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Keeping the arts alive during a pandemic

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Last week, one of my favorite writers, Jia Tolentino, tweeted something that made me cry.

“Just imagine ... you’re standing in a big warm crowd, two songs into hearing this Waxahatchee album live, your friend wiggles back through next to you and hands you a beer, you say ‘thanks dog I got the next one,’ you take simultaneous sips and go on vibing.”

Lord, wouldn’t that be nice? Even the wiggling back through the crowd part, which is usually such a spilled-beer-and-stepped-on-foot hassle, sounds pretty good right now. It reminds me of that Hold Steady lyric: “I like the crowds at the really big shows. People touching people that they don’t even know, yo.” There’s something about that live-performance ambience, the temporary esprit de corps of the shoulder-to-shoulder space right by the stage, that feeling that you’re all sharing something.

It’s not just music, either. The details are different, but theatrical productions have that same shared-art-experience energy. So do gallery openings. It’s the feeling of being there with others, of being part of something you can only be part of right in that moment, right in that place, of being an audience for someone’s artistic expression. That feeling has been an essential part of being human from the time art was invented until about six weeks ago.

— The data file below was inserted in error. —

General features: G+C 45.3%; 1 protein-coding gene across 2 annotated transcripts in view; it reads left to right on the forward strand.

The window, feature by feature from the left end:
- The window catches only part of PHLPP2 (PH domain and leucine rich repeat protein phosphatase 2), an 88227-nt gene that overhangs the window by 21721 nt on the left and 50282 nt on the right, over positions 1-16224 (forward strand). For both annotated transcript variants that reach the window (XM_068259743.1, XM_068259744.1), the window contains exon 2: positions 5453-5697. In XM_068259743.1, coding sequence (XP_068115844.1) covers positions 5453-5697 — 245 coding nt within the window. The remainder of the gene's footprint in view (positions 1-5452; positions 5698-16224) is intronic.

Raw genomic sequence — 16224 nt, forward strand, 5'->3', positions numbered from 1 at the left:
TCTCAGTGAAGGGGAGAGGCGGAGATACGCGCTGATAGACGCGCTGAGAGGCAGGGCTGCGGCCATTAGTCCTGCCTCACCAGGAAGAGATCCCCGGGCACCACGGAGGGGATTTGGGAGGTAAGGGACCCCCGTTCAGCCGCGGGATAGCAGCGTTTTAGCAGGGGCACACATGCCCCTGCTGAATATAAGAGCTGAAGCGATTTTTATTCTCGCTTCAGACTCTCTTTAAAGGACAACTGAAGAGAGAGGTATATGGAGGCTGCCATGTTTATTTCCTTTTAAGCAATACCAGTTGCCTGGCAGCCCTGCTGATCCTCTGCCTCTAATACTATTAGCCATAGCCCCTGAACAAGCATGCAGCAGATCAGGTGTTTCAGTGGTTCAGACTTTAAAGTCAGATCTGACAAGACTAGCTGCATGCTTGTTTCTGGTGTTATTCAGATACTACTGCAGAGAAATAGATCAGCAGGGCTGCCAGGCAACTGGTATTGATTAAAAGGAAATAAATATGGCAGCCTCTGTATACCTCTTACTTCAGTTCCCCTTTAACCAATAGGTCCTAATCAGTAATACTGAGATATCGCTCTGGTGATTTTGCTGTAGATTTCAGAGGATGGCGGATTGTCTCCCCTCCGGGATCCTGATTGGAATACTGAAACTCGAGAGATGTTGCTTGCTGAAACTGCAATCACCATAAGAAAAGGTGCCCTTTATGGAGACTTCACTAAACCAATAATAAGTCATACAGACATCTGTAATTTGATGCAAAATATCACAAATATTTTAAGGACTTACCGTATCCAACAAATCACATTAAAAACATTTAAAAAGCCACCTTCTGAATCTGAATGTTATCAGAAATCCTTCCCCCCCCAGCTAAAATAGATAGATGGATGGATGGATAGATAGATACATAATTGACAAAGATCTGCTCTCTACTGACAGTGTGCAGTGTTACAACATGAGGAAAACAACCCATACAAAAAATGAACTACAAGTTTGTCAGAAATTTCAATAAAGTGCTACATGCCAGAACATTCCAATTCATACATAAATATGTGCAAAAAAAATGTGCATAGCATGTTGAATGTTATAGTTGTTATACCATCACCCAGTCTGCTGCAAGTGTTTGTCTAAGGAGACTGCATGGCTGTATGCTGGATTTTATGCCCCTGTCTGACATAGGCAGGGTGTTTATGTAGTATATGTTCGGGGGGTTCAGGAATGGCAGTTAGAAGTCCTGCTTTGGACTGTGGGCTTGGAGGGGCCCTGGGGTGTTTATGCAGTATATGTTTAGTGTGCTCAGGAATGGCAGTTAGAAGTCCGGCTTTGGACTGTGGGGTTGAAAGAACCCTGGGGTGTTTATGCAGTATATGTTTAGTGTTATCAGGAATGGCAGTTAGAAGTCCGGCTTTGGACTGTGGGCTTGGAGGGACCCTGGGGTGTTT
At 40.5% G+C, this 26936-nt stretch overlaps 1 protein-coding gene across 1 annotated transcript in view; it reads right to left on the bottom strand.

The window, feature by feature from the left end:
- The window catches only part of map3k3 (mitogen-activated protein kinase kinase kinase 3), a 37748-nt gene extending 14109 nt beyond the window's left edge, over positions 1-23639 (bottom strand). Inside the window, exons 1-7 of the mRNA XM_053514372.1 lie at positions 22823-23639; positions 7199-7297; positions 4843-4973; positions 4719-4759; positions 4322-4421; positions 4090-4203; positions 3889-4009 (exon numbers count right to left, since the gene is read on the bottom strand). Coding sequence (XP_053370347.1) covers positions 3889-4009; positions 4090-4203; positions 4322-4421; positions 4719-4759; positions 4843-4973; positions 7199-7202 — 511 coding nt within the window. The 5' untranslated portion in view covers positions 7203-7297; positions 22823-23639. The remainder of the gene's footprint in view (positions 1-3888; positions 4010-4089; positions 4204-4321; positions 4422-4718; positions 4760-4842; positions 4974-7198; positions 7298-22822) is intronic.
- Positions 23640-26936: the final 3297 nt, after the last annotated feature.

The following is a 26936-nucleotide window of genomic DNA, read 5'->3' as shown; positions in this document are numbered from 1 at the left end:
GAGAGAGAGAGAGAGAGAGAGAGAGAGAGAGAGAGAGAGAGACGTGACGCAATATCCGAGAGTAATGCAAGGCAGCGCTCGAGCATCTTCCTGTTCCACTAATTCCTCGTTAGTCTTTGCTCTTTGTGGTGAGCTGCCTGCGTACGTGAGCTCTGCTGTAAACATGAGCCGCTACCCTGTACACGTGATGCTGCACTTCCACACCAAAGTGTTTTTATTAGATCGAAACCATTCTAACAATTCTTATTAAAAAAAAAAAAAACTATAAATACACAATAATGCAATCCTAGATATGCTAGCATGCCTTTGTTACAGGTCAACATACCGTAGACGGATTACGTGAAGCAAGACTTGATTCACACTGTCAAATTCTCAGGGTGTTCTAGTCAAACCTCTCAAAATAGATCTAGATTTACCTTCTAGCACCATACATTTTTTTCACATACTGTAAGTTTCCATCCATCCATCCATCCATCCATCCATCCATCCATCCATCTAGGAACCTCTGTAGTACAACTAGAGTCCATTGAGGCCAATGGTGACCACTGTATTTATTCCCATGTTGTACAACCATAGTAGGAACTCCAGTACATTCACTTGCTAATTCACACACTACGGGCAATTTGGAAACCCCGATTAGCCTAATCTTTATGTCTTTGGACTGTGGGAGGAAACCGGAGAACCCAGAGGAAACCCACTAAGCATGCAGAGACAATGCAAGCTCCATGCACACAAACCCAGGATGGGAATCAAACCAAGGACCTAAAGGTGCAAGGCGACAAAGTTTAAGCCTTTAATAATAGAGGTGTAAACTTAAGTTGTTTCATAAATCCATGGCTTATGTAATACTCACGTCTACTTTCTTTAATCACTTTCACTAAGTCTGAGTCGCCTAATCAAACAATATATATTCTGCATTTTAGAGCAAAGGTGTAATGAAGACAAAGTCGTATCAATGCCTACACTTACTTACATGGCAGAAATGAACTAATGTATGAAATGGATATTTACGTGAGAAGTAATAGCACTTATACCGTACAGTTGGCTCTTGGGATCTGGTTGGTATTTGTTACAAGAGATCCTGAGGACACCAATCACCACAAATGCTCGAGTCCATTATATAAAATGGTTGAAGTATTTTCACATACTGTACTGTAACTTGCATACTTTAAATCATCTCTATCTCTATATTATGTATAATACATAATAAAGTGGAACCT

Now we’re starved for it. That’s why that very lovely (but hypothetical) scene Tolentino described made me cry. It’s also why I’ve so enjoyed things like the Warehouse Theatre Company’s social-media productions over the past few weeks. The group posts a new “Living Room Concerts” video every day at 10 a.m. and a new “Story Time” video every evening at 7. They aren’t the same as going to see a fully produced Warehouse show, obviously, but they’re enough for right now because they have to be. They’re getting us through this.

Same thing with the new songs posted by Isaac Gambito (from local band Jayleigh Ann & The Lost Boys), the “River Songs” series posted by musician Mark Pickerel, the cowboy-song tutorials posted by musician and teacher Bart Roderick, the visual arts demonstrations posted by Ellensburg’s Gallery One, and a whole slew of other virtual art experiences shared by a whole slew of local artists and arts organizations.

These are lifelines. They’re channels by which artists can maintain connections with their audience. And they’re reminders of the world outside our walls and the beauty that’s possible in that world — channels by which artist and audience can maintain connections to our shared humanity.

These are not literally life-or-death things. I don’t mean to overstate their importance, especially at a time when so many things literally are life-or-death. But watching Bart Roderick do one of his cowboy songs or watching Megan Antles-Faulk from the Warehouse Theatre read a story or live-streaming a Gallery One opening sure can make you feel better.